The miracle of life is a beautiful thing. But after the baby showers, the nursery themes, the “babymoon,” (yes, that’s a thing now), maternity photos and nervously clicking the empty infant car seat into place for the first time as you anticipate the arrival of your bundle of joy, the shocking realities of becoming a mom – or adding another to your brood – begin to take shape. No two pregnancies are exactly the same, no two birth stories are exactly the same and no two babies are exactly the same; no matter the situation, being aware of your body and mind postpartum is acutely important to your health.
“A woman’s body goes through incredible physical changes when she’s pregnant: ribs spread to make room for the baby, the diaphragm and other organs get squished and moved around, making breathing difficult, your pelvic floor has to handle a tremendous amount of pressure, abs get stretched to the point of separation, your posture changes and back muscles have to work overtime to support the weight of a growing baby,” explained Jill Zimmerman, a postpartum corrective exercise specialist, physical therapist, trainer and owner of Perfectly Fit Wellness. “Those things don’t just bounce back and become normal because you’re no longer pregnant.”
On top of all of that, in the early stages, you are most likely healing from the delivery, episiotomy or C-section, trying to figure out breast-feeding or feeling frustrated from complications with it, your hormones are all over the place, your ligaments are lax, you are sleep-deprived and dealing with psychological stress, all while caring for a newborn baby.
It takes at least a year for your body to recover from childbirth, but Zimmerman said many women who think they never had any issues later discover three to five years later that their shoulder or neck problem, for example, started when they had a baby.
“I have clients in their 60s who I am now fixing orthopedic issues that stemmed from when they had a baby decades ago,” said Zimmerman.
Zimmerman remarked that there are many red flags to look for postpartum.
“If the circumference of your bra is bigger even after losing weight, that tells me the structure of your breathing has changed, and that will affect so much else,” she explained. “If you tend to swing your hips forward to hold your child or have to run to the bathroom before certain exercises, if there is a heaviness or pressure in your pelvis, bulging abdominals when sitting up, deep aches in the glutes or tailbone or generally feeling like your body is physically broken, those are all signs that you should seek help.”
Her advice is to take the healing process slowly and to remember that just as pregnancy changes your whole body, the approach to wellness should also encompass the whole body.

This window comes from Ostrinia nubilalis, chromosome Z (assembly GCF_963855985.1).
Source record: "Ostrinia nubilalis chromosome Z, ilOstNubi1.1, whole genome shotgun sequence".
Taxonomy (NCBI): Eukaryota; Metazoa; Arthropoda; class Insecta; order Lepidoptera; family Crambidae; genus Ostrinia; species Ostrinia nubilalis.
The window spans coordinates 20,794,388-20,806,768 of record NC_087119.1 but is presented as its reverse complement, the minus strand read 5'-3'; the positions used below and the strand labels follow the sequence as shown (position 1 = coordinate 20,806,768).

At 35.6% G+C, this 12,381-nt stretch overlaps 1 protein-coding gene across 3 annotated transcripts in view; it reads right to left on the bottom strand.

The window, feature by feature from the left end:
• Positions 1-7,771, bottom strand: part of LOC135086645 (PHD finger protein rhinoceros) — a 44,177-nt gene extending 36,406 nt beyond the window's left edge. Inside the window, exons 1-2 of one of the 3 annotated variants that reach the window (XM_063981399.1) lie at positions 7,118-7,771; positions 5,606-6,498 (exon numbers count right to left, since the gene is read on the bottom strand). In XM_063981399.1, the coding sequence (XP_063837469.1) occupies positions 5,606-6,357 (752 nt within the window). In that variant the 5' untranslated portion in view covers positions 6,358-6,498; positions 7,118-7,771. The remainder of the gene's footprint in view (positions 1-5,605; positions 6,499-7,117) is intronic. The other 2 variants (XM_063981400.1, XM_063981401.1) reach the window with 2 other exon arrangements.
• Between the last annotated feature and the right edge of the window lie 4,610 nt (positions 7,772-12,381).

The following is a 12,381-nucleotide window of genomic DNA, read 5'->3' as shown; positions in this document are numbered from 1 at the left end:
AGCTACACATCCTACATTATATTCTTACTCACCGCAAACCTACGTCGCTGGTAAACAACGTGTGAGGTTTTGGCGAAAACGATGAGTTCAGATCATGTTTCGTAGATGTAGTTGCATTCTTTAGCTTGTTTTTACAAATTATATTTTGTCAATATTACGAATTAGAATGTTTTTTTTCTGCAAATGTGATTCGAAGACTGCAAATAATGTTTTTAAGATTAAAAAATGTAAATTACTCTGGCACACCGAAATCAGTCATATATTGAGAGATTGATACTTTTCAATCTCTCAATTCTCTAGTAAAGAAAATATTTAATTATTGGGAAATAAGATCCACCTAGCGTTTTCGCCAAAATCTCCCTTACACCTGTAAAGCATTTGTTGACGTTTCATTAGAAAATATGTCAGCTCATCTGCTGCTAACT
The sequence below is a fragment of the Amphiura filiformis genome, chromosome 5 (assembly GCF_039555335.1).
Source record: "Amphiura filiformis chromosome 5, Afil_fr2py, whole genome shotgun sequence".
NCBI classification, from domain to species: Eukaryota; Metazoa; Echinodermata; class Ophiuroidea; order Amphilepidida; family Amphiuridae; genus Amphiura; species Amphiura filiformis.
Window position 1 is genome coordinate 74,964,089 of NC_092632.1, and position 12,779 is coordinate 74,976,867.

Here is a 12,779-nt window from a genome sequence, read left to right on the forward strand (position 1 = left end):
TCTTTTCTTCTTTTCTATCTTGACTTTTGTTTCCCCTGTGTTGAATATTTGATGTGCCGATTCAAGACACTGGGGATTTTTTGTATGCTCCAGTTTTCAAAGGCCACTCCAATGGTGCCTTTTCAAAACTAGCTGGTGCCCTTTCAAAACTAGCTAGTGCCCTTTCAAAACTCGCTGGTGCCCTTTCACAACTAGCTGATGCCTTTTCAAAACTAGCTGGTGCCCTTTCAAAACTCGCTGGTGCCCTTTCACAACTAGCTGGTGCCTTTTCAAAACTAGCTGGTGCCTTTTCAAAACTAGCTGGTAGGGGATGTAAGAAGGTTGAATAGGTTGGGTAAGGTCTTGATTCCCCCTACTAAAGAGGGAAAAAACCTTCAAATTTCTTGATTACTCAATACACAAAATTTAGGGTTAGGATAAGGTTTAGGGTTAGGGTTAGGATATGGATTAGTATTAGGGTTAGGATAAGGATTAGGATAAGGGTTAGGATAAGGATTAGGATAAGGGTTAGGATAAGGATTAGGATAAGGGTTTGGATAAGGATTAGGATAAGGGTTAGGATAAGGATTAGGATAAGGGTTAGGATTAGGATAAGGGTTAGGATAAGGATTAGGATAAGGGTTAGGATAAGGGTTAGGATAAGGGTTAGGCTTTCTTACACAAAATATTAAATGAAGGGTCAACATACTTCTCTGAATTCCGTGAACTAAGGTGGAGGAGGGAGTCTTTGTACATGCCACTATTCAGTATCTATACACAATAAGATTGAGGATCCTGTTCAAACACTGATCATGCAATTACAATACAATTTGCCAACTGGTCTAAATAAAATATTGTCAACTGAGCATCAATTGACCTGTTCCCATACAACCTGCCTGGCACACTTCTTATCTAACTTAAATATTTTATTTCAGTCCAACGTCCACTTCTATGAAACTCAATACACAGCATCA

“Postnatal fitness is so much more than Kegels. You need to establish proper breathing and a great base of strength of core, hip and pelvic floor before advancing to a more intensive program,” she said.
Beyond the physical aspects come the mental and emotional struggles that many mothers experience postpartum. It can indeed be a suffocatingly overwhelming feeling to suddenly be responsible for another person and to try to forge a new life balance, and 80 percent of women experience some negative feelings or mood swings known as the “baby blues.” If those feelings don’t subside after a couple weeks, it could be a sign of a deeper issue, and it is important to seek professional help.
“Perinatal mood and anxiety disorders affect 1 in 7 women,” said Holly Fisher, a volunteer and past board president of Postpartum Support Charleston and a survivor of postpartum depression. “It can manifest itself in different ways – depression, anxiety or OCD, for example, but feelings of guilt or regret about having the baby or about the difficulties of being a mother are very common. It’s still somewhat taboo because it’s not easy to admit to someone else that you feel this way.”
These are serious conditions, but they can be treated successfully through a combination of an experienced professional like a doctor or psychologist familiar with perinatal mood and anxiety disorders, an appropriate medication and dosage plan and emotional support. Postpartum Support Charleston offers support, education and healing through groups led by women who have been through postpartum depression or postpartum anxiety.
“It’s hugely helpful for moms to have a place where they can go, talk about it, hear other people’s stories and have someone else who can say, ‘Yes, I know exactly what you’re talking about because I’ve felt the same way,”’ Fisher continued. “I had resigned myself to think that life was going to be like this forever, and I would just live like this and cry every day. It’s awful to think that you’re alone like that.”
Having a baby changes everything. But mothers are strong: We grow, we adapt and we carry ourselves and our babies through incredible physical, mental and emotional change, but it’s best to get help when you need it so you can get back to doing what you do best: caring for your children.
By Anne Toole